(Natural News) Ashwagandha (Withania somnifera) is often described as the king of Ayurvedic herbs, and for good reason. This medicinal herb can provide the body with a lot of benefits. Some examples include lowering blood sugar levels, improving brain function, reducing inflammation, and even preventing anxiety and depression. Many people consider it to be an adaptogen, which a substance that helps the body effectively manage stress.
In Africa, the Middle East, and India – where Ayurveda is rooted – ashwagandha has been a part of traditional medicine for over 6,000 years. Nearly all parts of the herb are used: The leaves are used to bring down fevers, while the flowers are taken as a diuretic. The root is the most widely used part of the plant, thanks to its ability to relieve stress.
Here are just some benefits a person can get from taking the king of Ayurvedic herbs. (h/t to Blog.PaleoHacks.com)
- It soothes anxiety. A study has shown that ashwagandha has similar effects to that of anti-anxiety drugs like lorazepam — without the nasty side effects. In that study, researchers noted that the herb reduced clinical brain markers of anxiety, making it a better alternative to medication when work just keeps piling up.
- It has anti-inflammatory and antioxidant properties. People who are stressed out feel the full effects of chronic inflammation and oxidative stress. Ashwagandha protects the cell from these two by preventing free radicals from damaging the cells.
- It boosts immunity and supports the nervous system. Too much stress can translate into physical symptoms, such as extreme fatigue, colds, and even the flu. Research has shown that ashwagandha increases white blood cells counts, the body’s first line of defense against pathogenic intruders. In addition, it relaxes the nervous system and helps build new nerves.
- It helps with brain fog. People who find themselves spacing out more can use some ashwagandha. The plant improves brain function and memory — even for those with preexisting conditions and brain injury.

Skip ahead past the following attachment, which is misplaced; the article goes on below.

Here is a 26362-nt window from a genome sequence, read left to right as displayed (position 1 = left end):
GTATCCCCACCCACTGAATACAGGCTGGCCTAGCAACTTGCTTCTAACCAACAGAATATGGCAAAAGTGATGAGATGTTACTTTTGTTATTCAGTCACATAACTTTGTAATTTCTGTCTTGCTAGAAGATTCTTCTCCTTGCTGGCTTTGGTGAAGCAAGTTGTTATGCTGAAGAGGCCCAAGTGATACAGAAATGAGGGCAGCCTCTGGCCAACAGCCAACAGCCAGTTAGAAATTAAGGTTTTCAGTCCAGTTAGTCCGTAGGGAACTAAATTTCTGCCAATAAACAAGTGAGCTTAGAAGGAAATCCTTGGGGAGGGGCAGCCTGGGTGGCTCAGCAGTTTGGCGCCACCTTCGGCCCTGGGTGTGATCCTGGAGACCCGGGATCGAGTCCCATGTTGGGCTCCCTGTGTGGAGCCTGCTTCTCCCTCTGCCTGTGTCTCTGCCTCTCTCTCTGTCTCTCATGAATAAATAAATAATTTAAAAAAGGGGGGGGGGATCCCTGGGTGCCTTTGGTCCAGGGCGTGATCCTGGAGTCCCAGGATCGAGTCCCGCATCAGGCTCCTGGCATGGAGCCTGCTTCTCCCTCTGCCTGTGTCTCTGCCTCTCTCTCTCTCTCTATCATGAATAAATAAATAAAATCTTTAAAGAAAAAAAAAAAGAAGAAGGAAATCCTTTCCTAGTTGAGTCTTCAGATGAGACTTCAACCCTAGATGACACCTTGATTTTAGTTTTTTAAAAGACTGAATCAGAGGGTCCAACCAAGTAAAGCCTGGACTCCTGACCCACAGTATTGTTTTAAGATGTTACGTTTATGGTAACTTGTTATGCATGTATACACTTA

- It makes you more productive at work. There’s no better pick-me-up for slow days than ashwagandha. Studies have shown that it provides a stimulus similar to caffeine, which allows you to power through your day.
More on ashwagandha
It is important to consult with your healthcare provider before using ashwagandha, especially if you’re pregnant or under antidepressants (or similar medications). It’s also worth mentioning that the herb has a particularly strong smell — the word ashwagandha, after all, is Sanskrit for “smell of the horse.”
The ashwagandha plant is a small shrub with yellow flowers. It is found in North Africa and India, where its roots and leaves are heavily used. Ayurvedic medicine lists ashwagandha as one of its most important herbs. While the herb is part of the nightshade family — the same group as tomatoes, bell peppers, and eggplants, it’s sometimes referred to as Indian ginseng, thanks to its ability to rejuvenate the body.
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Ashwagandha is commonly used for stress relief, but it can also be used to treat pain due to osteoarthritis. In one study, scientists found that a combination of boswellia, ashwagandha, turmeric, and zinc reduced pain and stiffness caused by osteoarthritis. The results were similar to that of valdecoxib, a nonsteroidal anti-inflammatory drug used for managing arthritis; however, the combination did not have any adverse effects on the body.